By Sara Croymans
The OneOp 2022 Military Family Readiness Academy (Academy) Family Well-Being: Navigating the Social Justice Landscape focuses on individuals’ understanding of social justice and equity. Providers who work with military families will be helped to increase their understanding of privilege and oppression.
The 2022 Academy offers three free self-paced courses. The first course provides an introduction to using a social justice lens to strengthen family well-being. The second course guides family service providers to recognize and respond to inequities in their work. The final course specifically addresses social justice and military families. All three courses are packed with valuable information, reflective activities, and resources for service providers.
I sat in on the first panel discussion on social justice and social work held on June 15 because I wanted to learn more about the content of the three courses. The panel included three scholars — Shawn O’Neal, Jennifer Ho, and Allison DeMarco — who spoke on racism, equity, and diversity with Chris Plein moderating the conversation. The panelists discussed the link between racial, sexual, and gender oppression, structural ideology, influencing change within organizations, and relationship-based support and coaching.
As I reviewed my brief notes from the panel discussion, I was eager to start the three courses and learn more. A few critical items in my notes caught my attention:
- Language is important. Service providers, social workers, and other helping professionals are often in a position of power and the language we use has implications. However, if we work together with a common purpose and language we can make positive changes.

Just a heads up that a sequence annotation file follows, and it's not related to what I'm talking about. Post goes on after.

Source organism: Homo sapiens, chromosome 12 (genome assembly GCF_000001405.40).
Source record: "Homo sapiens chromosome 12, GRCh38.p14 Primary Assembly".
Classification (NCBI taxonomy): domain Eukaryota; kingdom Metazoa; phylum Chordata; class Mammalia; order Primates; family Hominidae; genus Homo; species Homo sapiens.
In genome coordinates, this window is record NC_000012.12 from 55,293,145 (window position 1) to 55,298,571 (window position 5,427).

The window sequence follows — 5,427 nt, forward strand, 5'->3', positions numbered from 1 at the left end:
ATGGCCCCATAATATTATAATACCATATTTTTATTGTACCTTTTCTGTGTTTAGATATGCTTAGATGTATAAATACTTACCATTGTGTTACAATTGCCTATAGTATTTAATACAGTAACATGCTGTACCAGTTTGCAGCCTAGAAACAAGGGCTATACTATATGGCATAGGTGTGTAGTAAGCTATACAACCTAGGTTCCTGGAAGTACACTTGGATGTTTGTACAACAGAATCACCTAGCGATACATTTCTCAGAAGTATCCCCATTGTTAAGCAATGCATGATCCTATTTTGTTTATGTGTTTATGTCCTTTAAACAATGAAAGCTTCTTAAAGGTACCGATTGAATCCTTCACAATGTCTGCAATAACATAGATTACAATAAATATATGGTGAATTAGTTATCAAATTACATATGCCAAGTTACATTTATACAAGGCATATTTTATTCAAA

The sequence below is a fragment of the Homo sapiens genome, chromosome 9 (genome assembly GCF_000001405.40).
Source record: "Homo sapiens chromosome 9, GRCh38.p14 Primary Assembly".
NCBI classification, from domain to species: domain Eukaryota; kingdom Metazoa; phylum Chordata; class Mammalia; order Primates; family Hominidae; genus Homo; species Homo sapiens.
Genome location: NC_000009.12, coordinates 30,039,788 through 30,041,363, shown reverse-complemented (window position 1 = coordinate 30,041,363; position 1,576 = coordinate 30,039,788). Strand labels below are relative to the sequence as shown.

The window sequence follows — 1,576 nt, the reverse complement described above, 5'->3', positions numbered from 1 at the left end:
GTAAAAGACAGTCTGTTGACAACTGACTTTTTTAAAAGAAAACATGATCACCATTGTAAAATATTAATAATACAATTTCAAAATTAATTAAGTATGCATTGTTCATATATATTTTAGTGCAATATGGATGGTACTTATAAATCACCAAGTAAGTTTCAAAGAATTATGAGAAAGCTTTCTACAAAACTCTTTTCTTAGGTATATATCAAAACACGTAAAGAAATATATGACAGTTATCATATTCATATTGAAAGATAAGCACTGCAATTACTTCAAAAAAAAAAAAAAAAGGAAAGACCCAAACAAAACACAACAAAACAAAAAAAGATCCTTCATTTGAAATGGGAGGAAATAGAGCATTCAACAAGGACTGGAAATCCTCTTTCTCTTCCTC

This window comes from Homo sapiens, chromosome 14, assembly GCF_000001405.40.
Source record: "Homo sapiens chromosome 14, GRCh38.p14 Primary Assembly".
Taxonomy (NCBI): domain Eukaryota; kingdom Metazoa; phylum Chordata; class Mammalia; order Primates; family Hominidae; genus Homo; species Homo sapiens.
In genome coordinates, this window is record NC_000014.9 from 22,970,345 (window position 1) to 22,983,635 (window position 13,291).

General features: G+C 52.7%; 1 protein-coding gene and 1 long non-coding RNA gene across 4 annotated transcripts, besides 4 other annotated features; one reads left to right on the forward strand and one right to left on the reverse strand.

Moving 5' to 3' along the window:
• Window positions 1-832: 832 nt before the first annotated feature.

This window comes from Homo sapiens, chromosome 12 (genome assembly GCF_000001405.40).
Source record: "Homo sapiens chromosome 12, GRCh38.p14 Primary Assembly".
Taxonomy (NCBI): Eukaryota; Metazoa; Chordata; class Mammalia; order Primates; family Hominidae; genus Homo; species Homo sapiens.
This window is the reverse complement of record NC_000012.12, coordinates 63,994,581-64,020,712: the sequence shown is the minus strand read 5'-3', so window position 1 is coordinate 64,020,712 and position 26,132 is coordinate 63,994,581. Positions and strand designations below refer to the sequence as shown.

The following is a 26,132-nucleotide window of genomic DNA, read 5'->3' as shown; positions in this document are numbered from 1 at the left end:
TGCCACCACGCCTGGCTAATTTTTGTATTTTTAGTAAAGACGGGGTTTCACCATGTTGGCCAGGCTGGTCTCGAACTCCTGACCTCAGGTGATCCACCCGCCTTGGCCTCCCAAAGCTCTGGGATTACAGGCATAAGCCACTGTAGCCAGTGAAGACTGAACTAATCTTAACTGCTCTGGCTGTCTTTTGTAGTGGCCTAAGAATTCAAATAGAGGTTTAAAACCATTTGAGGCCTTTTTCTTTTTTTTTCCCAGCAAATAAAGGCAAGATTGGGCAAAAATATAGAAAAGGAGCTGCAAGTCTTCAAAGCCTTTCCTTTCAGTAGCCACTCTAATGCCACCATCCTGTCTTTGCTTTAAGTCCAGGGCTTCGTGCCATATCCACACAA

- The shift from a deficit ideology that focuses on the individual’s needs to a structural ideology that attributes disparities to inequity or lack of fairness or justice in systems. The second course helps us learn more about how systemic discrimination, marginalization, and inequity create barriers to access and opportunities for diverse families. I look forward to discovering new ways to respond to institutional discrimination as it appears in organizational policy and the management and practice of human services.
- “It is not a bad thing to not know the right thing” and “it is okay to make mistakes”. The panel presenters emphasized that how one moves forward after a mistake is important. They encouraged us to lean in, have open discussions and conversations, learn from our mistakes, and move forward in a positive direction. I look forward to learning more in the third course which will examine the concept of belonging and inclusion through a framework of self-care, healing, and resilience.
Overall, the conversation reminded me of this African proverb: “If you want to go fast, go alone, if you want to go far, go together”. I felt reassured that taking steps to expand my understanding of social justice is a process that is not always simple or easy, and that there is great value in sharing the experience with others.
I encourage service providers working with military families to:
- Enroll in the three courses
- Participate in the second panel discussion scheduled for June 29 which will specifically address social justice and military families
- Join the LinkedIn group to share your experiences and learn with other professionals
- Invite your colleagues to take this journey with you so you can learn together, reflect together, and take action together
Please note that each course and panel discussion offers a certificate of attendance and/or continuing education credits from various credentialing agencies.
This blog post was written by Sara Croymans, MEd, AFC, University of Minnesota Extension Educator, member of the OneOp Family Transitions team, military spouse, and mother. Family Transitions provides education, resources, and networking opportunities for professionals working with military families to build resilience and navigate life cycle transitions. Engage with the OneOp Family Transitions team on our website, Facebook, and Twitter.